And there's a reason no one understands. Around Roach's gym and training camps only three topics are verboten: politics, religion and the boss's mortality.
"We're fighters," says former cruiserweight Marcus Harvey, one of several former boxers employed by Roach as trainers. "We know time is ticking, but why would we want to imagine that?"
On Oct. 13, 1928, in an article in The Journal of the American Medical Association titled "Punch Drunk," pathologist Harrison Martland first noted symptoms such as slowed movement, verbal hesitancy and tremors among boxers. Then, as now, the underlying science was simple: The more the skull is shaken, and the brain is jostled like Jell-O in a bowl, the greater the likelihood of a neurodegenerative disorder that would come to be called chronic traumatic encephalopathy (CTE). In boxing, says Robert Cantu, clinical professor of neurosurgery and codirector of the Center for Study of Traumatic Encephalopathy at Boston University Medical Center, "the punishment [to the brain] is so much greater than [in] any other sport. Nothing else can even compare."
Indeed, for all the current concern over CTE in retired NFL players, boxing is in the very names of CTE diagnoses such as dementia pugilistica (seen in former champs Sugar Ray Robinson and Bobby Chacon, for example) and pugilistic parkinsonism (Muhammad Ali and Roach, among others). Cantu believes that the rate of chronic brain damage among fighters is at least one in five and more likely one in two. One article written for the National Parkinson Foundation by Dr. Ira Casson, chairman of the NFL's committee on concussions, estimated that boxers with at least 50 pro bouts often show "MRI and psychological test abnormalities" as well as "obvious symptoms of brain injury."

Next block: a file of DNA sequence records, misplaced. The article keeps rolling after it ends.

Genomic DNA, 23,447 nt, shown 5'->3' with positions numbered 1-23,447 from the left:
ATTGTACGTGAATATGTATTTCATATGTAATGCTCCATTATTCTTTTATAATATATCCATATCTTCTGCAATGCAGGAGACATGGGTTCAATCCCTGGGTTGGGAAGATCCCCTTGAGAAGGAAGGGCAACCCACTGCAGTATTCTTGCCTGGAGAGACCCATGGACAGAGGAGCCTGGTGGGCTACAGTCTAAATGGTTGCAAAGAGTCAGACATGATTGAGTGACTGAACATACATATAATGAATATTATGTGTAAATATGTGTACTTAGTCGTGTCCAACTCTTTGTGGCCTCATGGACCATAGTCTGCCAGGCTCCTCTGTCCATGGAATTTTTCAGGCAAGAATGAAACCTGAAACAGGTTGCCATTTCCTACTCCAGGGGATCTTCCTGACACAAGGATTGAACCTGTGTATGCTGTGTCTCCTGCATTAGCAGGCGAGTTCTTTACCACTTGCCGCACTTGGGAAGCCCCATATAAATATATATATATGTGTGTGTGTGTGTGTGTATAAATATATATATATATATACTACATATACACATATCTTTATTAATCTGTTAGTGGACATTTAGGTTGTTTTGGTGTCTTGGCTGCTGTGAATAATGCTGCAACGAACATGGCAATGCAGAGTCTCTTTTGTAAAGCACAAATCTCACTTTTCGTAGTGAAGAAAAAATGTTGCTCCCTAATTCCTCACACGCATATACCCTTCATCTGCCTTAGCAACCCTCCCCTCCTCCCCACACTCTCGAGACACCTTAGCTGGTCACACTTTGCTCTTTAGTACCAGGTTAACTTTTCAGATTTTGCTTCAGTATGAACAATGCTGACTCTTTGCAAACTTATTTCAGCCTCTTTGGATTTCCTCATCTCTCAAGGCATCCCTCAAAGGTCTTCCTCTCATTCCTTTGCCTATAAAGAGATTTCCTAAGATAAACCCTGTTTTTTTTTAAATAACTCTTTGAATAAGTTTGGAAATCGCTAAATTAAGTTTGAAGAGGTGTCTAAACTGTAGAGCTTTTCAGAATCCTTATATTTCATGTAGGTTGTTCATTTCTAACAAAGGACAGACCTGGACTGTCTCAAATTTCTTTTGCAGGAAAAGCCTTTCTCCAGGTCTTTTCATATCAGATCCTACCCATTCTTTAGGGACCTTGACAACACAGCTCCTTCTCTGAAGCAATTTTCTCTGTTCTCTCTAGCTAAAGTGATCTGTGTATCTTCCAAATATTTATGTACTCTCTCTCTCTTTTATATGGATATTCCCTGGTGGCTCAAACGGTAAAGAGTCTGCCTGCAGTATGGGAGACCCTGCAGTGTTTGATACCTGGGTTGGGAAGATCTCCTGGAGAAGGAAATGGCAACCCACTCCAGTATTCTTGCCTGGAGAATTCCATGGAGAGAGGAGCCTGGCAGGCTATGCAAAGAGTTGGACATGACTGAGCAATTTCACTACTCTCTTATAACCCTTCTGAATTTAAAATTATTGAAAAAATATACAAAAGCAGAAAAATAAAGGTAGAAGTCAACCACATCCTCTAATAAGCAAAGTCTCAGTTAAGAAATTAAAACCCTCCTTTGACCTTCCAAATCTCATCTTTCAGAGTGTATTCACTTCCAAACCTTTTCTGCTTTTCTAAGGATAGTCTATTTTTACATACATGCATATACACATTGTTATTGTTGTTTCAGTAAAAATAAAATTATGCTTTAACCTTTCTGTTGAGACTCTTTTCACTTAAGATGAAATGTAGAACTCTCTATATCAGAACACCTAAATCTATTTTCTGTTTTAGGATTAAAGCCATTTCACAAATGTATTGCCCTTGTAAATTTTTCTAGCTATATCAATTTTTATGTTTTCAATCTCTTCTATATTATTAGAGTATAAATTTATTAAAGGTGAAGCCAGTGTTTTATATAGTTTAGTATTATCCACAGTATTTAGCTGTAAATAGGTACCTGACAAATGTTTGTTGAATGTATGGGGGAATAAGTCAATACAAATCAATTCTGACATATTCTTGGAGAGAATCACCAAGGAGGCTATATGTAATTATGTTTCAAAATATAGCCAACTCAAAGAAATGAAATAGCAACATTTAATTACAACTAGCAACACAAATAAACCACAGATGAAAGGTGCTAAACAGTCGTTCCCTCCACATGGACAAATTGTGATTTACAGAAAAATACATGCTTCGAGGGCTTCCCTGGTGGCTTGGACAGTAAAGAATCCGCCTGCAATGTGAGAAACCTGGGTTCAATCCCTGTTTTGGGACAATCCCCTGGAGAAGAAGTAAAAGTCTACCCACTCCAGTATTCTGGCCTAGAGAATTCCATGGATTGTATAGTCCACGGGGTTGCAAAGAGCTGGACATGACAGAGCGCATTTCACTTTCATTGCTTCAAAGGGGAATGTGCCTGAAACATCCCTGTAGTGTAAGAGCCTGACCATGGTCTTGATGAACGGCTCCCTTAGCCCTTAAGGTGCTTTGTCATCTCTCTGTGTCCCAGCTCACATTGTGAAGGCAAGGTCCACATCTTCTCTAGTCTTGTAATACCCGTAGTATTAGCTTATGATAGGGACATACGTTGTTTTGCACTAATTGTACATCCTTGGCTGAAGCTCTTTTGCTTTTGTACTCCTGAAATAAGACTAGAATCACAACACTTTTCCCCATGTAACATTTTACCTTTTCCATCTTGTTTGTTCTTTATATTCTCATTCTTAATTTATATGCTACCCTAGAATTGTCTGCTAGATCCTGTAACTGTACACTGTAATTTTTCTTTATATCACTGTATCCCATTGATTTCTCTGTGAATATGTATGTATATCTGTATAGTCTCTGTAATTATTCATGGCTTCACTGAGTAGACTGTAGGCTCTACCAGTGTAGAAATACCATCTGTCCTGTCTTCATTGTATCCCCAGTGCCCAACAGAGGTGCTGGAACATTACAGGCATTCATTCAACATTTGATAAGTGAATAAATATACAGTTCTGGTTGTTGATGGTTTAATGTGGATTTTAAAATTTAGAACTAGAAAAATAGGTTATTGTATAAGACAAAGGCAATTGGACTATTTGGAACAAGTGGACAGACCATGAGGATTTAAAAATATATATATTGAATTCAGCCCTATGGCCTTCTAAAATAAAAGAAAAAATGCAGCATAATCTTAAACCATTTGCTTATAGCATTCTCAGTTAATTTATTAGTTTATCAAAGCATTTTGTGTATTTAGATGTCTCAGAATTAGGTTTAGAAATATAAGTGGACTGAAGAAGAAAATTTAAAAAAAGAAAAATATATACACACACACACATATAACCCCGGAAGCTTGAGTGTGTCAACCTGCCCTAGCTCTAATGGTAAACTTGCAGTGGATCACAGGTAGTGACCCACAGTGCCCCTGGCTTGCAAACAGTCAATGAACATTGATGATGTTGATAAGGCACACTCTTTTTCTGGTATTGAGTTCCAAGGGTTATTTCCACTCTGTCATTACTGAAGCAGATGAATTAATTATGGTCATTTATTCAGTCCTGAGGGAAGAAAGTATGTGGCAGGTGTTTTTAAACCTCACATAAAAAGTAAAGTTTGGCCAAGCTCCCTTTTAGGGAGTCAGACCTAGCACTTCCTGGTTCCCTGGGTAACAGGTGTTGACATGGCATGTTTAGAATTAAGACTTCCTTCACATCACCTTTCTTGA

With Roach, the most obvious symptom is the tremors, which awaken him each day by 6 a.m. In the ring the Choir Boy had a never-back-down style, and he absorbed punishment for a total of 406 rounds in 53 pro bouts. Roach has other symptoms associated with Parkinson's too, which he is loath to belabor for fear of arousing pity: drop-foot (his left foot drags with each step), arthritis in both elbows and, most agonizing, cervical dystonia (muscle contractions in the neck). He takes three kinds of medication daily, and every three months he is injected with Botox to treat the dystonia, which Chung likens to "constantly having a charley horse in your neck." It causes Roach's head to jerk backward and to his right, as if someone were pulling on his hair.
"I've got the best life in the world," Roach says without sarcasm. "I don't want sympathy. I love my job; I have a house, a car. But yeah, sometimes I wonder, Why the f--- does it have to be me?"